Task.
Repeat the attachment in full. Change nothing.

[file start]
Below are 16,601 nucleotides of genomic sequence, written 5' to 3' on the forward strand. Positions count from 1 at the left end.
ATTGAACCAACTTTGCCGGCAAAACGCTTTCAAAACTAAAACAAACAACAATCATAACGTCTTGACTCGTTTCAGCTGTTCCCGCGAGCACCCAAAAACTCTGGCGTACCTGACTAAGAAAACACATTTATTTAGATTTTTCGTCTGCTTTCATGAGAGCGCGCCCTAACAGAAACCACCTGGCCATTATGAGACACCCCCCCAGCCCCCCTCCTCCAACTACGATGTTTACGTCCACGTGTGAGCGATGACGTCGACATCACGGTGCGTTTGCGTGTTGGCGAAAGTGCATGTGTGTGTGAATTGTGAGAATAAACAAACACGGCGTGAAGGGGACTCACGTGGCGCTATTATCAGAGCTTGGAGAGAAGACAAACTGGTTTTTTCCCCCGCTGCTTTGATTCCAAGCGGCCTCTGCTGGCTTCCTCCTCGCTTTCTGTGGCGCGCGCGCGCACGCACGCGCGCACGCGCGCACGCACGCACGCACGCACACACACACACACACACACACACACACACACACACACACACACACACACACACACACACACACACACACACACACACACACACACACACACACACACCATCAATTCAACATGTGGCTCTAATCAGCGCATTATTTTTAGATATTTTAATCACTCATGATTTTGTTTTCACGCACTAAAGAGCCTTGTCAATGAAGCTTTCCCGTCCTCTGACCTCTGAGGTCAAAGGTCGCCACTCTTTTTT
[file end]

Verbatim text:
Below are 16,601 nucleotides of genomic sequence, written 5' to 3' on the forward strand. Positions count from 1 at the left end.
ATTGAACCAACTTTGCCGGCAAAACGCTTTCAAAACTAAAACAAACAACAATCATAACGTCTTGACTCGTTTCAGCTGTTCCCGCGAGCACCCAAAAACTCTGGCGTACCTGACTAAGAAAACACATTTATTTAGATTTTTCGTCTGCTTTCATGAGAGCGCGCCCTAACAGAAACCACCTGGCCATTATGAGACACCCCCCCAGCCCCCCTCCTCCAACTACGATGTTTACGTCCACGTGTGAGCGATGACGTCGACATCACGGTGCGTTTGCGTGTTGGCGAAAGTGCATGTGTGTGTGAATTGTGAGAATAAACAAACACGGCGTGAAGGGGACTCACGTGGCGCTATTATCAGAGCTTGGAGAGAAGACAAACTGGTTTTTTCCCCCGCTGCTTTGATTCCAAGCGGCCTCTGCTGGCTTCCTCCTCGCTTTCTGTGGCGCGCGCGCGCACGCACGCGCGCACGCGCGCACGCACGCACGCACGCACACACACACACACACACACACACACACACACACACACACACACACACACACACACACACACACACACACACACACACACACACACACACACACACACCATCAATTCAACATGTGGCTCTAATCAGCGCATTATTTTTAGATATTTTAATCACTCATGATTTTGTTTTCACGCACTAAAGAGCCTTGTCAATGAAGCTTTCCCGTCCTCTGACCTCTGAGGTCAAAGGTCGCCACTCTTTTTT